Why is the CBA, NAB share price under pressure today?
Shares in the major banks have jumped between 20-35% in the last 6 months.
Shares in Australia’s biggest banks are among the biggest losers on the ASX boards on Monday. Commonwealth Bank (ASX: CBA) shares were down 4.7% to $98.80 at the time of writing, while rivals Westpac (ASX: WBC), National Australia Bank (ASX: NAB) and ANZ (ASX: ANZ) were each trading more than 2.5% lower.
Why investors are nervous about the Big Four banks
The US Federal Reserve unsettled investors last week when it signalled a shift to a more hawkish stance. Fed officials now expected to raise interest rates by 0.5 per cent in 2023, as the US economy recovers faster than expected.
The US central bank is also talking about reducing monetary stimulus through its massive government bond-buying program and has downgraded the risk from the pandemic given the progress with vaccinations.
Analysts believe the change in the US Fed’s stance will put pressure on major economies, including Australia, to also rewind their emergency monetary stimulus deployed when the coronavirus pandemic struck and also consider rate hikes.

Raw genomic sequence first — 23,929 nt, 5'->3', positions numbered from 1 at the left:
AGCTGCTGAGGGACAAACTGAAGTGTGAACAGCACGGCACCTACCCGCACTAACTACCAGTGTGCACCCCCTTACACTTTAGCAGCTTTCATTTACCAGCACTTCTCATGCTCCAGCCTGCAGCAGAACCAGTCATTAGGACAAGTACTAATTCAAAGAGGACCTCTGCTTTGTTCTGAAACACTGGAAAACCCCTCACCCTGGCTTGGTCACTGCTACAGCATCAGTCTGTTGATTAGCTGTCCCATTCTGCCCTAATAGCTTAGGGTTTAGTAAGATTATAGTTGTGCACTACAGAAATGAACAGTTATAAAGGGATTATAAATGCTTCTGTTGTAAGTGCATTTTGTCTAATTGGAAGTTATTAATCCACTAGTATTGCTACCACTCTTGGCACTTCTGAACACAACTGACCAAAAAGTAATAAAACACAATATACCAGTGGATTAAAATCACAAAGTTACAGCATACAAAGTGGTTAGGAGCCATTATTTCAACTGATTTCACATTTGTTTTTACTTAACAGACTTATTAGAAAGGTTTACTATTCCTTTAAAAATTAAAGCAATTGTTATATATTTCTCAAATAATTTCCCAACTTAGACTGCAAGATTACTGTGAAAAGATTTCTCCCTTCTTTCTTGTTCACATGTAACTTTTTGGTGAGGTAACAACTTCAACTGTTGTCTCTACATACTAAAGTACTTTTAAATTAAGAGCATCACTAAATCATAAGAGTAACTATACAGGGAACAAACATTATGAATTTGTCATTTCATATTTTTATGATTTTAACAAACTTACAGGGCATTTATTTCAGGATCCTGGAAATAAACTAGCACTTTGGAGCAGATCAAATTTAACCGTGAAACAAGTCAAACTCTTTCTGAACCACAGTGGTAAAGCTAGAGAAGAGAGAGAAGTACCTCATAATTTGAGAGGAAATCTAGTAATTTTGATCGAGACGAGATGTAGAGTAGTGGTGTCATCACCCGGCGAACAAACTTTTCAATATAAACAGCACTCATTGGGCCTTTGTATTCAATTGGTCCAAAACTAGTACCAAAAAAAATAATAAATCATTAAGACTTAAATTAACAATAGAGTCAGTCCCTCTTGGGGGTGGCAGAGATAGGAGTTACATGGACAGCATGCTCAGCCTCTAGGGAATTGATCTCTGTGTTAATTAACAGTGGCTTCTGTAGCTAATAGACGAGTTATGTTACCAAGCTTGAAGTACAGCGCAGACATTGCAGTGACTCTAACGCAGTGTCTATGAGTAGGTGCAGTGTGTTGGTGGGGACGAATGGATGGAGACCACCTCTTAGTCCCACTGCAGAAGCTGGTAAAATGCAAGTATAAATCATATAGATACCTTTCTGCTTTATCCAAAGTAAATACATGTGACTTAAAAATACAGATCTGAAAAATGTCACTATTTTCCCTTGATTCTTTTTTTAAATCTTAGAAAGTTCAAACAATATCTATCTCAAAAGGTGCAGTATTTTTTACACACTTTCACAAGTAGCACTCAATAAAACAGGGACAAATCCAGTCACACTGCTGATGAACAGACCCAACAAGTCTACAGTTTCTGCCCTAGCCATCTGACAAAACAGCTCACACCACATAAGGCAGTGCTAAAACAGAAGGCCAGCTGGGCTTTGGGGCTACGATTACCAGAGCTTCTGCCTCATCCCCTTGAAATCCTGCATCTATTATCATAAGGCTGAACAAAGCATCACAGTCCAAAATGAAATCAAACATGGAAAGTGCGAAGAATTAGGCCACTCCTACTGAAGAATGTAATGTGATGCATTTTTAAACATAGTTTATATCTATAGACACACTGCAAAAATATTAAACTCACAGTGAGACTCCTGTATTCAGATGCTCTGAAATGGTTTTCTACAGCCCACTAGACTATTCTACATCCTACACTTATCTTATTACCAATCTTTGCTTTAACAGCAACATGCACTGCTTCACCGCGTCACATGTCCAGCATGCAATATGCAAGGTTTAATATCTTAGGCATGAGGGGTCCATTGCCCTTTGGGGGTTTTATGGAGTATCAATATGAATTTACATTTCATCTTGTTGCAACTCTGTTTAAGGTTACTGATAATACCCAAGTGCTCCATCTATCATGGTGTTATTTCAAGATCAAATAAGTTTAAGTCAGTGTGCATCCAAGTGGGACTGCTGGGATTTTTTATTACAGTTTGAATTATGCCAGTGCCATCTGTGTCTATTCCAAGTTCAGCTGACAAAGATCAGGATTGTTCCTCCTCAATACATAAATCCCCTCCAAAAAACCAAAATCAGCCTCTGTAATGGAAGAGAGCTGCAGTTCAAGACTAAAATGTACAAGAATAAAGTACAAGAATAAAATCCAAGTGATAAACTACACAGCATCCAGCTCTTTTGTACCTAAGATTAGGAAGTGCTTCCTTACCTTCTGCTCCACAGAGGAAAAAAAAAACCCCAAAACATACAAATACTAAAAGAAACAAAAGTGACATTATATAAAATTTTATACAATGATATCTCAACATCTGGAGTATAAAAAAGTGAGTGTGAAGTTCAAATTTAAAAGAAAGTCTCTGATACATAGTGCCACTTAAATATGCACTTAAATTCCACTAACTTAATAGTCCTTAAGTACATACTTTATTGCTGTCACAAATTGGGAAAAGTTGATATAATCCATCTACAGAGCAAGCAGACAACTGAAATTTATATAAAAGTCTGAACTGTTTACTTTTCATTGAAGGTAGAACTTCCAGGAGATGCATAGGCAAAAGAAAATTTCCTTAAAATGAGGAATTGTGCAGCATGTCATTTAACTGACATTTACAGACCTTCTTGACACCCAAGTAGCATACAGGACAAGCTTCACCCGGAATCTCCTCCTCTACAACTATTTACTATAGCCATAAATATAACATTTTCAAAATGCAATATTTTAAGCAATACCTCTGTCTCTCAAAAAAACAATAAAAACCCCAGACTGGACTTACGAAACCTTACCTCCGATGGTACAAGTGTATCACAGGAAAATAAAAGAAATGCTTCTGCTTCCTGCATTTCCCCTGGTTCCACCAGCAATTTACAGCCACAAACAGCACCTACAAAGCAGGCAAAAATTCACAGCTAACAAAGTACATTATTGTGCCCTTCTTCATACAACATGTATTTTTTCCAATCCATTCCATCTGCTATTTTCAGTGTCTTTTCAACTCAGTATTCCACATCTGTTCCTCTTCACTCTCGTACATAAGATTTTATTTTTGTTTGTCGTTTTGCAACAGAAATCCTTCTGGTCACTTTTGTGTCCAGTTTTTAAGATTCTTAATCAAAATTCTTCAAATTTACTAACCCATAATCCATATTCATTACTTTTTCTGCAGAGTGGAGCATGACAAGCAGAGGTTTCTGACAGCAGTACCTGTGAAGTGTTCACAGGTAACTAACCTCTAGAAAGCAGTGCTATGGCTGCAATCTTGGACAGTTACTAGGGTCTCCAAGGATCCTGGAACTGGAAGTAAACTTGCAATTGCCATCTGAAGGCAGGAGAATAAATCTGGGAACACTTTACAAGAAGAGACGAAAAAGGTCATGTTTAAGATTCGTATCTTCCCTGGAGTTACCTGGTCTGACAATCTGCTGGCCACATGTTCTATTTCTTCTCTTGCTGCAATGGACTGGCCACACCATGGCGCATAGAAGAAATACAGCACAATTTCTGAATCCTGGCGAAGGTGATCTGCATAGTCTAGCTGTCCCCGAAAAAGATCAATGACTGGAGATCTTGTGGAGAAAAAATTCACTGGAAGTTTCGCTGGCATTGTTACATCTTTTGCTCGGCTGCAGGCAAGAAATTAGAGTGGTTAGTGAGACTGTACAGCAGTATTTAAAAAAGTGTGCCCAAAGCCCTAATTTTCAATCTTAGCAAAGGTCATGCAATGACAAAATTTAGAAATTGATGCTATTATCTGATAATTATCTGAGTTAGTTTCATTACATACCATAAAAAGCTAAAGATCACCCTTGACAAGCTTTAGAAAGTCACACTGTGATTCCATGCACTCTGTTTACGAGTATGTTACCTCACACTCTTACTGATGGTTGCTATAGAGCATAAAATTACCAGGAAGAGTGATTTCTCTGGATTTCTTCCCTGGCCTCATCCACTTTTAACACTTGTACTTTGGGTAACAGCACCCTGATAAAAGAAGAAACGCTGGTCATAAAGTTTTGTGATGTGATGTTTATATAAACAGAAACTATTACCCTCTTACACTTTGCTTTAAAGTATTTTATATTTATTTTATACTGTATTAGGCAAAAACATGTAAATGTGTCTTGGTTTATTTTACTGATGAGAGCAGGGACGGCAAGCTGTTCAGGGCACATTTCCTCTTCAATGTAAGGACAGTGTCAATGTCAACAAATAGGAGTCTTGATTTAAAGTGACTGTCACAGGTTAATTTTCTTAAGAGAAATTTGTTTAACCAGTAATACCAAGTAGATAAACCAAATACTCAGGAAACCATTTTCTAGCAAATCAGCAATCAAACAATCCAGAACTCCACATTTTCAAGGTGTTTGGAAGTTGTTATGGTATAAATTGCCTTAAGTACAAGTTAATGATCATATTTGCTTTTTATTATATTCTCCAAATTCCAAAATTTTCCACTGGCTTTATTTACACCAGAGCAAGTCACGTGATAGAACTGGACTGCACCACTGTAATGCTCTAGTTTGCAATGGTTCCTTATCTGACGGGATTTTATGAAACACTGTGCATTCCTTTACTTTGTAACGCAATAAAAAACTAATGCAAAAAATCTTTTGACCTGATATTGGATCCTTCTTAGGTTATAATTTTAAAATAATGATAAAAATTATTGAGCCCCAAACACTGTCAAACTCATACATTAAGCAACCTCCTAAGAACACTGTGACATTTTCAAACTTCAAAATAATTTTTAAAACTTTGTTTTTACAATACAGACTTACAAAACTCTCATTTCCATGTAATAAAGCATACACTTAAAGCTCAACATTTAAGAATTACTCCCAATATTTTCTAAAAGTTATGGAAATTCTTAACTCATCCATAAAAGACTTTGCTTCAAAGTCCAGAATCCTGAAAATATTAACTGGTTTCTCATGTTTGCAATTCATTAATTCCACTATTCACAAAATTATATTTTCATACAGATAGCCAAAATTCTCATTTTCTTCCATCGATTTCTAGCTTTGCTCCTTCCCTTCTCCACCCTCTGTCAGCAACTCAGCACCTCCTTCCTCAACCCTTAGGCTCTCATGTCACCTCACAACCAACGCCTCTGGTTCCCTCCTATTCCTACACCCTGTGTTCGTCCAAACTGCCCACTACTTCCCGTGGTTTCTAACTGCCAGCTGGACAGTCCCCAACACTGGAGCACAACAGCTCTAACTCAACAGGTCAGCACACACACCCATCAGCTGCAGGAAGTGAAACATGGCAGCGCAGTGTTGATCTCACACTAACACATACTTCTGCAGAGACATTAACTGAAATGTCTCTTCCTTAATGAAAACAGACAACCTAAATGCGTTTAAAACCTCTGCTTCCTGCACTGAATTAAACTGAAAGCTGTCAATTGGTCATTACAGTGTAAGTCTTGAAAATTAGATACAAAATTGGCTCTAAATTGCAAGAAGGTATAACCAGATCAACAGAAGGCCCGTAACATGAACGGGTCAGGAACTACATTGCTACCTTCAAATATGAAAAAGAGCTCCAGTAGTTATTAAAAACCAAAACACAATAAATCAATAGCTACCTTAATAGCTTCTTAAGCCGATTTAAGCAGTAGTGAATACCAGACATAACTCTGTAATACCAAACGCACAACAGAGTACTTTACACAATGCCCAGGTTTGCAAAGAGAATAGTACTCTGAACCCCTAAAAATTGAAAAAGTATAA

There was an immediate impact in the US and European stock markets, with the news weighing on sectors that are most sensitive to interest rate changes, such as banks and real estate.
The impact is now flowing through to these sectors in the Australian markets too, with banks among the worst affected sectors on Monday.
That is because the Big Four banks have the largest exposure to the booming housing market, and rising interest rates will dampen demand from home buyers, hurting banks’ earnings.
RBA moves in focus
Indeed, home prices have continued to climb in major cities like Sydney, Melbourne and Brisbane on the back of improving economic conditions. That has spurred lending and allowed the four big banks to reverse nearly $1 billion in bad debt provisions, boosting their half-year profits and dividends.
Australia’s own red hot economic recovery also means the Reserve Bank will have to start lifting its cash rate much earlier than its previous forecast that it would not raise interest rates until 2024.
Westpac chief economist Bill Evans believes the rapid decline in Australia’s unemployment rate over the past few months means both wages and inflation will rise, prompting the RBA to lift the cash rate sooner than expected.
He now expects the first interest rate hike by the first quarter of 2023, followed by two more in the second and fourth quarters during that year.
Considering buying CBA or NAB shares?
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